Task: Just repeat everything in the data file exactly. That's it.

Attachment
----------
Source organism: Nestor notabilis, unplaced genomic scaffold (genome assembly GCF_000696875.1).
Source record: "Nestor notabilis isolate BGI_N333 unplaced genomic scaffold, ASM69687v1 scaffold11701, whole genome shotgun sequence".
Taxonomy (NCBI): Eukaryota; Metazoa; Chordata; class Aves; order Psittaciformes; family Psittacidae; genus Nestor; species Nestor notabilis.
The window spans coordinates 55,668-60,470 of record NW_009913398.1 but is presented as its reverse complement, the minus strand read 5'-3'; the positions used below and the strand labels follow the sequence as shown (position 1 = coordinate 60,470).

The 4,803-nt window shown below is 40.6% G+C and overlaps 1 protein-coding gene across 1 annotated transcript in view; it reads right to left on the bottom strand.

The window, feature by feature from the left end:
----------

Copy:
Source organism: Nestor notabilis, unplaced genomic scaffold (genome assembly GCF_000696875.1).
Source record: "Nestor notabilis isolate BGI_N333 unplaced genomic scaffold, ASM69687v1 scaffold11701, whole genome shotgun sequence".
Taxonomy (NCBI): Eukaryota; Metazoa; Chordata; class Aves; order Psittaciformes; family Psittacidae; genus Nestor; species Nestor notabilis.
The window spans coordinates 55,668-60,470 of record NW_009913398.1 but is presented as its reverse complement, the minus strand read 5'-3'; the positions used below and the strand labels follow the sequence as shown (position 1 = coordinate 60,470).

The 4,803-nt window shown below is 40.6% G+C and overlaps 1 protein-coding gene across 1 annotated transcript in view; it reads right to left on the bottom strand.

The window, feature by feature from the left end: